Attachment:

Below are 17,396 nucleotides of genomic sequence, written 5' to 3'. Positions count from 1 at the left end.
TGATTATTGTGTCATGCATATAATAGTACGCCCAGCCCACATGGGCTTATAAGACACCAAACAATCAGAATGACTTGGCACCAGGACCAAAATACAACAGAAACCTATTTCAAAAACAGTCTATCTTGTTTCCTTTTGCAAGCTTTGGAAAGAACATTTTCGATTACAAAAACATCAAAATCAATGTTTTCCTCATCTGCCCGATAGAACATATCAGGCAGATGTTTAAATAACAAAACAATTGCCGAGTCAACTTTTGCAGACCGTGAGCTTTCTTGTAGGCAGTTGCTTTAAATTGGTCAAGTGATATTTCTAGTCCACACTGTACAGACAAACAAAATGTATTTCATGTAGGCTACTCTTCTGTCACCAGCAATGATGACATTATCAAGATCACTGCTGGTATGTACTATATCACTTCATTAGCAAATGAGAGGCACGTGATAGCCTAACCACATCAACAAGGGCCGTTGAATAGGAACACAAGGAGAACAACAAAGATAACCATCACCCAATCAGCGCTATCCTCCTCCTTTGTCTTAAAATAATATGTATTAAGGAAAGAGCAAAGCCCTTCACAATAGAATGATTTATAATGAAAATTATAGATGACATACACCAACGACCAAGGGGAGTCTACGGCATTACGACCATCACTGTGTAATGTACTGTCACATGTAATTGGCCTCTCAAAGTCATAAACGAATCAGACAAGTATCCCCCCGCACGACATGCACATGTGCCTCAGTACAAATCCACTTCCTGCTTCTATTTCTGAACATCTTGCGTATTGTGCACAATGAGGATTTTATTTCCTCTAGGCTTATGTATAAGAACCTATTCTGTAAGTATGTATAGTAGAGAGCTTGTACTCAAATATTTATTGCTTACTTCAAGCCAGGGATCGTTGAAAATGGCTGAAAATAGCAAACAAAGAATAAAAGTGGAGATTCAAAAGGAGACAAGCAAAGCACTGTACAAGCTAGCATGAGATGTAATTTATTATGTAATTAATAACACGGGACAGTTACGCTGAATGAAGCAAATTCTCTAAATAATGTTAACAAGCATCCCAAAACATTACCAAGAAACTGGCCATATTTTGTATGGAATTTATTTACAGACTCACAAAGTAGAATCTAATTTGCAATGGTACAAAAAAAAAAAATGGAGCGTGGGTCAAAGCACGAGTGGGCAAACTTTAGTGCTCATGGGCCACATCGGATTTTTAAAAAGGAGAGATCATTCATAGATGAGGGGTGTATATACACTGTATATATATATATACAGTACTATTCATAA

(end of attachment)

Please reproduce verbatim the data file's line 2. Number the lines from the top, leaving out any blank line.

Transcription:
TGATTATTGTGTCATGCATATAATAGTACGCCCAGCCCACATGGGCTTATAAGACACCAAACAATCAGAATGACTTGGCACCAGGACCAAAATACAACAGAAACCTATTTCAAAAACAGTCTATCTTGTTTCCTTTTGCAAGCTTTGGAAAGAACATTTTCGATTACAAAAACATCAAAATCAATGTTTTCCTCATCTGCCCGATAGAACATATCAGGCAGATGTTTAAATAACAAAACAATTGCCGAGTCAACTTTTGCAGACCGTGAGCTTTCTTGTAGGCAGTTGCTTTAAATTGGTCAAGTGATATTTCTAGTCCACACTGTACAGACAAACAAAATGTATTTCATGTAGGCTACTCTTCTGTCACCAGCAATGATGACATTATCAAGATCACTGCTGGTATGTACTATATCACTTCATTAGCAAATGAGAGGCACGTGATAGCCTAACCACATCAACAAGGGCCGTTGAATAGGAACACAAGGAGAACAACAAAGATAACCATCACCCAATCAGCGCTATCCTCCTCCTTTGTCTTAAAATAATATGTATTAAGGAAAGAGCAAAGCCCTTCACAATAGAATGATTTATAATGAAAATTATAGATGACATACACCAACGACCAAGGGGAGTCTACGGCATTACGACCATCACTGTGTAATGTACTGTCACATGTAATTGGCCTCTCAAAGTCATAAACGAATCAGACAAGTATCCCCCCGCACGACATGCACATGTGCCTCAGTACAAATCCACTTCCTGCTTCTATTTCTGAACATCTTGCGTATTGTGCACAATGAGGATTTTATTTCCTCTAGGCTTATGTATAAGAACCTATTCTGTAAGTATGTATAGTAGAGAGCTTGTACTCAAATATTTATTGCTTACTTCAAGCCAGGGATCGTTGAAAATGGCTGAAAATAGCAAACAAAGAATAAAAGTGGAGATTCAAAAGGAGACAAGCAAAGCACTGTACAAGCTAGCATGAGATGTAATTTATTATGTAATTAATAACACGGGACAGTTACGCTGAATGAAGCAAATTCTCTAAATAATGTTAACAAGCATCCCAAAACATTACCAAGAAACTGGCCATATTTTGTATGGAATTTATTTACAGACTCACAAAGTAGAATCTAATTTGCAATGGTACAAAAAAAAAAAATGGAGCGTGGGTCAAAGCACGAGTGGGCAAACTTTAGTGCTCATGGGCCACATCGGATTTTTAAAAAGGAGAGATCATTCATAGATGAGGGGTGTATATACACTGTATATATATATATACAGTACTATTCATAA